Electric propulsion assistance is ideal for bicycles (and other vehicles) because it is quiet, efficient and doesn’t generate exhaust gasses (at least locally). And you could couple it with e.g. solar or wind energy collection to make it more environmentally sound.

    The main factor holding electric vehicles (and assisted bikes to a lesser degree) back is energy storage technology, IMHO. Electric motors are quiet and can be very efficient. But current batteries are heavy for the energy they hold and the power they can produce. In engineering terms they have a low energy and power density. And there is the materials problem. Currently the best batteries use lithium in one form or another (Lithium-ion, Lithium-ion polymer). There are not enough winnable reserves of lithium to go around. See the “Production and world supply” section of the lithium article on Wikipedia. There are also safety issues associated with lithium-ion batteries in the form of thermal runaway.

  • martian1 says:

    A few weeks ago my LBS had a Schwinn Continental on the display floor. LBS owner egged me on to ride it, so I did some circles in the parking lot with it. One km on the flat is hardly a test ride, Felt like a hybrid type bike- just a little heavier on pedal power. It was “fun” and a little spooky when the electric was engaged- the electric drive and components and drive were quite neatly integrated into the bike. While not my need- at present; I was quite impressed with the bike. Echoing some other’s comments- if/when I get older or physically impaired it might be a good fit for me. Also if this type of bike would help increase utility cycling and decrease car use- would be a great thing.

  • Alan says:

    What martian1 touched upon and I neglected to mention in my original post is that these bikes are a ton o’ fun. Last fall, Michael and I test rode an Ohm XS750. It’s their top-of-the-line model and quite expensive, but beautifully built. What was most impressive is how seamlessly the assist is integrated into the bike; you literally forget about it after just a few minutes. We were in a hilly area and it was so much fun flying up and down the hills as if we were pro racers. I wrote about it here:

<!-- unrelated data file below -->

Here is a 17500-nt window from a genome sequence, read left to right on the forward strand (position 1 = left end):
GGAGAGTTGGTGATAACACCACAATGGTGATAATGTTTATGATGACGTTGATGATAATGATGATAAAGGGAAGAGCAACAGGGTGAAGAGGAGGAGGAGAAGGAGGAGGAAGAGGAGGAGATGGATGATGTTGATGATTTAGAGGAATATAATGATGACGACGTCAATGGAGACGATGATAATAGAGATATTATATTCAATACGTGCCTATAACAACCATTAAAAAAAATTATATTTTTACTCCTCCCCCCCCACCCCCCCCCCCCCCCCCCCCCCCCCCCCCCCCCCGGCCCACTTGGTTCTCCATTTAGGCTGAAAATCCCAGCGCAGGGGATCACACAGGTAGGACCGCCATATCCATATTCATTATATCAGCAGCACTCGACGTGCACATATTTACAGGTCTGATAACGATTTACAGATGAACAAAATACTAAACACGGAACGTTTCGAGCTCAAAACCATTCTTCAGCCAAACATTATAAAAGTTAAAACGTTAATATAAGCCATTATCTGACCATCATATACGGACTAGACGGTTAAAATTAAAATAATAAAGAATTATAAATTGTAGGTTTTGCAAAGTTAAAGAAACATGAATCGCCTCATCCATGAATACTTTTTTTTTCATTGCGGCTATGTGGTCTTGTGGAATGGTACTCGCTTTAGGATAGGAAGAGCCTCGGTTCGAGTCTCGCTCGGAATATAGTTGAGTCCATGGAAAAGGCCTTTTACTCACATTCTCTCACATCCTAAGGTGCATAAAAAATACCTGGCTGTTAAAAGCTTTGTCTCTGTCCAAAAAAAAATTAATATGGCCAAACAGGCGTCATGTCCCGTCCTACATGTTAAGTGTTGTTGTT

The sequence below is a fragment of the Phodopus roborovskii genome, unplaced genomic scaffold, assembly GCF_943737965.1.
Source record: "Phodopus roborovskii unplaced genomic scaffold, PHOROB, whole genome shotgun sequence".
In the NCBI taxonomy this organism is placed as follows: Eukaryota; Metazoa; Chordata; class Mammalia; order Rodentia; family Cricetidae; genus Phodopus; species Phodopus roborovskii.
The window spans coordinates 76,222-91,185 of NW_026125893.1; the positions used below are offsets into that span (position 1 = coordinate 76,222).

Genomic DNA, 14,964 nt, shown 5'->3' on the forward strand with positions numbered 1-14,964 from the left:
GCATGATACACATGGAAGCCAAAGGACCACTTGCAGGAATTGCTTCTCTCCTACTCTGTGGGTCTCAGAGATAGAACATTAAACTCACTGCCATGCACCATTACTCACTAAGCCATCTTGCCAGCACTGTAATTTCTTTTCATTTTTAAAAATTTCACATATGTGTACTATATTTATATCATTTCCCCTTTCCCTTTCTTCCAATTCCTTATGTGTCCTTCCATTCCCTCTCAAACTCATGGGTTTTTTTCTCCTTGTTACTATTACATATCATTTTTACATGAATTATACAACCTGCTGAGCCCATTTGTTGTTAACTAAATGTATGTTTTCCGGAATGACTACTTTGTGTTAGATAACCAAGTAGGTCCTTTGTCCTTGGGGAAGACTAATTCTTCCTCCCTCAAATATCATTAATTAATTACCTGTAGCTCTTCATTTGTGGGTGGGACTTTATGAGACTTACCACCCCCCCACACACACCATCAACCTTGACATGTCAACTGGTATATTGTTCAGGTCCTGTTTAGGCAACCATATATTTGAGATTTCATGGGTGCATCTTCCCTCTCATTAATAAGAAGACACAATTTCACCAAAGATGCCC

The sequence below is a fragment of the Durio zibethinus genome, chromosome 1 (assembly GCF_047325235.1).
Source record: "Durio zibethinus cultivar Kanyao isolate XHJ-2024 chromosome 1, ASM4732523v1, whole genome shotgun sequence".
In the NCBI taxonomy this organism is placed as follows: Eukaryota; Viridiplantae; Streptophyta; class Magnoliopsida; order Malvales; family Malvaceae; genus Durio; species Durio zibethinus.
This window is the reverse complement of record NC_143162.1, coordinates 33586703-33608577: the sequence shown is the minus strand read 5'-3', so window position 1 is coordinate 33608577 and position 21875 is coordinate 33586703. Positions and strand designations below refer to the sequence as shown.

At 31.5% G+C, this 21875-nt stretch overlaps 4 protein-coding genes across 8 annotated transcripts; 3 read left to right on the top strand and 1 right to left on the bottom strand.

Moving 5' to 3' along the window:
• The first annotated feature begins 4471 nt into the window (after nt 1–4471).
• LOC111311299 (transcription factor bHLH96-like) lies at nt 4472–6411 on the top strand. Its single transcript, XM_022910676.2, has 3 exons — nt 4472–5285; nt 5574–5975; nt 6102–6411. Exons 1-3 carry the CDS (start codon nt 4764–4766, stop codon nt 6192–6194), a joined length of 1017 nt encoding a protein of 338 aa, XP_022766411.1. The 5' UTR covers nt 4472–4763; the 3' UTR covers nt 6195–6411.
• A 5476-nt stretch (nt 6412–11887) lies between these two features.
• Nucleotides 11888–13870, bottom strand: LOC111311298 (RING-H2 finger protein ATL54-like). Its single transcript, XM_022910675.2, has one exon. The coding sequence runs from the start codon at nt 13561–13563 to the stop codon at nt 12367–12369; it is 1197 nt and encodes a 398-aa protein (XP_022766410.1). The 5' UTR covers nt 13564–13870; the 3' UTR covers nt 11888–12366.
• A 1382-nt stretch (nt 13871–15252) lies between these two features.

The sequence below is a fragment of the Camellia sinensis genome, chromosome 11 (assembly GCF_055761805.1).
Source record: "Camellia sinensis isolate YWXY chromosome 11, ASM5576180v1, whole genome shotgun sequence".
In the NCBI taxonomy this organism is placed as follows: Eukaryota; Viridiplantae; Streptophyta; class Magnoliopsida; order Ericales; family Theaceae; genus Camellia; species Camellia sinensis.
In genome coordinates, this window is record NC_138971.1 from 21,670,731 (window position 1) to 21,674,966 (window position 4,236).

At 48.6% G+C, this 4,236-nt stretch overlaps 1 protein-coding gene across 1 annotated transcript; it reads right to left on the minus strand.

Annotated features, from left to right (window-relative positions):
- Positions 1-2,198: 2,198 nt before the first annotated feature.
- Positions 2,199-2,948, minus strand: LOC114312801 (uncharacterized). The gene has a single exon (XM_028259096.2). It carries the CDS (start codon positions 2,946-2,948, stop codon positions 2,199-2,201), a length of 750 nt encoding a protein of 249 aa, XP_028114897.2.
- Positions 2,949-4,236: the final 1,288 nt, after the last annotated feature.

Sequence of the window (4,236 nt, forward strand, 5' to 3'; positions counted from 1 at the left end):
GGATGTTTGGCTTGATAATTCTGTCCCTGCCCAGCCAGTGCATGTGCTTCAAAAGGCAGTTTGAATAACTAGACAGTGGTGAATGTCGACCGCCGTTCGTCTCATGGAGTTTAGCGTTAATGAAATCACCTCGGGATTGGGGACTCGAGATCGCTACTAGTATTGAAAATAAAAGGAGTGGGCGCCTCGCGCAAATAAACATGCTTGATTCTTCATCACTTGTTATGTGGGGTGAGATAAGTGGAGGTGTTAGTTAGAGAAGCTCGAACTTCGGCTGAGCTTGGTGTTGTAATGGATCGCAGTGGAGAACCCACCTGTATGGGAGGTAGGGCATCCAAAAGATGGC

Zoom, Zoom, Zoom

  • FR Mahony says:

    Two years ago my daily commute change expanded from 15 miles to 30 miles roundtrip. My work week averages 70 -75 hours and the hours are irregular. Last Friday I rode home at 4 am. Normally I ride 100% pedal power but I wanted an alternative and an electric bike seemed like a logical solution. After doing some research I purchased the BionX 350 conversion system from a local dealer and an old Schwinn High Plains mountain bike off of Craigslist. I cleaned up the Schwinn (laborious) and mounted the BionX system(easy). End result? A badass bicycle that shaves 20 minutes off my daily rounder and is a kick in the pants to ride. Not one additional moving part and no additional maintainence. I love to ride my Schwinn as much as I dig my Atlantis. On average I still ride 4 out of 5 days a week on my Riv but on the days when work starts at 3pm and I have a cross LA commute home at 4 or 5 am I stilll look forward to the ride.
    By the way Lance Armstrong or a guy who dresses like him and rides a bike like his has accused me of being a “cheater” on several occasions as he struggled to keep up with the Mighty Schwinn on the MUP as I was commuting. I apologized to the man but I didn’t know that I had been entered in the race.

  • Alan says:

    @FR

    Awesome. Love the “cheater” story. :-)

  • steve says: